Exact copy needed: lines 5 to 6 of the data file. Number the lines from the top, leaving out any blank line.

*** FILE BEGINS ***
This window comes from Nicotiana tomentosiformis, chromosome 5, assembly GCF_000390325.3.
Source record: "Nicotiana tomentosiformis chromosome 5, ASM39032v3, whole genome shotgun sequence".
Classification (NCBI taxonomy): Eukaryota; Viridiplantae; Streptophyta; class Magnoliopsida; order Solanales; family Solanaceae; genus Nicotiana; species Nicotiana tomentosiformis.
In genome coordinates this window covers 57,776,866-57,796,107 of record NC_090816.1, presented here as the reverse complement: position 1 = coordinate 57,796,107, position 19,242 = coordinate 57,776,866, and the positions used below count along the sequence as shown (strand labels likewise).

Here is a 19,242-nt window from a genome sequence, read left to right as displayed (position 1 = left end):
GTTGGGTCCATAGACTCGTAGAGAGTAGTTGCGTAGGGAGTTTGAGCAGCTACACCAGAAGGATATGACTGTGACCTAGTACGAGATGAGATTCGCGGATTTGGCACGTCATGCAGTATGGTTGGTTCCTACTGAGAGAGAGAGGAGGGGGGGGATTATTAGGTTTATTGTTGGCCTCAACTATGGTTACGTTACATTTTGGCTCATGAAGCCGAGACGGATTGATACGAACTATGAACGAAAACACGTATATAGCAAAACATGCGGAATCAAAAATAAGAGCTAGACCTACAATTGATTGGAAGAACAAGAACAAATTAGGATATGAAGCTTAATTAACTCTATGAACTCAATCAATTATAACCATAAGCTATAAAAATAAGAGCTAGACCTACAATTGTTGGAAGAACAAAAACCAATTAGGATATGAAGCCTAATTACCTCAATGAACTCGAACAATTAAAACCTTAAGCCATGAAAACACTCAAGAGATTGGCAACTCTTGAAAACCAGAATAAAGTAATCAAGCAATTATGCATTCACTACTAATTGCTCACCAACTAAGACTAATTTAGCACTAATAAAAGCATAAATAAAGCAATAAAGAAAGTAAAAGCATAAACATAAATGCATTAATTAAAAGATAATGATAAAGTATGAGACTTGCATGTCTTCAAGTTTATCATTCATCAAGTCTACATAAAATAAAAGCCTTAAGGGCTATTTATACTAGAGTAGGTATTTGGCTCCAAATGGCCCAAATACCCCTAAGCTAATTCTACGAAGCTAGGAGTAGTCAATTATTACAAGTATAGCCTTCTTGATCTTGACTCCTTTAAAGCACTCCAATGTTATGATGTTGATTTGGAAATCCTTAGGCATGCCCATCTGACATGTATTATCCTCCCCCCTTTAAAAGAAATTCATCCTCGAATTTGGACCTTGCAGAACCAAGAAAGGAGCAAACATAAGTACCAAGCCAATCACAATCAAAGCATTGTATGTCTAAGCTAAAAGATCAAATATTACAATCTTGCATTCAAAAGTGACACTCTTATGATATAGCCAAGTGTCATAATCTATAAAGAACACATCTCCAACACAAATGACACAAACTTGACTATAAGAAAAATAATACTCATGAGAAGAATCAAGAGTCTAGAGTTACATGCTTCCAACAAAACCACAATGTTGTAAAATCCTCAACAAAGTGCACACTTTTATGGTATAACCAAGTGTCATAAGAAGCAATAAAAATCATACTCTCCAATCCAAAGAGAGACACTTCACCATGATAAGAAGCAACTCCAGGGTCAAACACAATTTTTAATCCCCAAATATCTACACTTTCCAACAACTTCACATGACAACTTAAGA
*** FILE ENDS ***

Here is a 19,242-nt window from a genome sequence, read left to right as displayed (position 1 = left end):
GTTGGGTCCATAGACTCGTAGAGAGTAGTTGCGTAGGGAGTTTGAGCAGCTACACCAGAAGGATATGACTGTGACCTAGTACGAGATGAGATTCGCGGATTTGGCACGTCATGCAGTATGGTTGGTTCCTACTGAGAGAGAGAGGAGGGGGGGGATTATTAGGTTTATTGTTGGCCTCAACTATGGTTACGTTACATTTTGGCTCATGAAGCCGAGACGGATTGATACGAACTATGAACGAAAACACGTATATAGCAAAACATGCGGAATCAAAAATAAGAGCTAGACCTACAATTGATTGGAAGAACAAGAACAAATTAGGATATGAAGCTTAATTAACTCTATGAACTCAATCAATTATAACCATAAGCTATAAAAATAAGAGCTAGACCTACAATTGTTGGAAGAACAAAAACCAATTAGGATATGAAGCCTAATTACCTCAATGAACTCGAACAATTAAAACCTTAAGCCATGAAAACACTCAAGAGATTGGCAACTCTTGAAAACCAGAATAAAGTAATCAAGCAATTATGCATTCACTACTAATTGCTCACCAACTAAGACTAATTTAGCACTAATAAAAGCATAAATAAAGCAATAAAGAAAGTAAAAGCATAAACATAAATGCATTAATTAAAAGATAATGATAAAGTATGAGACTTGCATGTCTTCAAGTTTATCATTCATCAAGTCTACATAAAATAAAAGCCTTAAGGGCTATTTATACTAGAGTAGGTATTTGGCTCCAAATGGCCCAAATACCCCTAAGCTAATTCTACGAAGCTAGGAGTAGTCAATTATTACAAGTATAGCCTTCTTGATCTTGACTCCTTTAAAGCACTCCAATGTTATGATGTTGATTTGGAAATCCTTAGGCATGCCCATCTGACATGTATTATCCTCCCCCCTTTAAAAGAAATTCATCCTCGAATTTGGACCTTGCAGAACCAAGAAAGGAGCAAACATAAGTACCAAGCCAATCACAATCAAAGCATTGTATGTCTAAGCTAAAAGATCAAATATTACAATCTTGCATTCAAAAGTGACACTCTTATGATATAGCCAAGTGTCATAATCTATAAAGAACACATCTCCAACACAAATGACACAAACTTGACTATAAGAAAAATAATACTCATGAGAAGAATCAAGAGTCTAGAGTTACATGCTTCCAACAAAACCACAATGTTGTAAAATCCTCAACAAAGTGCACACTTTTATGGTATAACCAAGTGTCATAAGAAGCAATAAAAATCATACTCTCCAATCCAAAGAGAGACACTTCACCATGATAAGAAGCAACTCCAGGGTCAAACACAATTTTTAATCCCCAAATATCTACACTTTCCAACAACTTCACATGACAACTTAAGA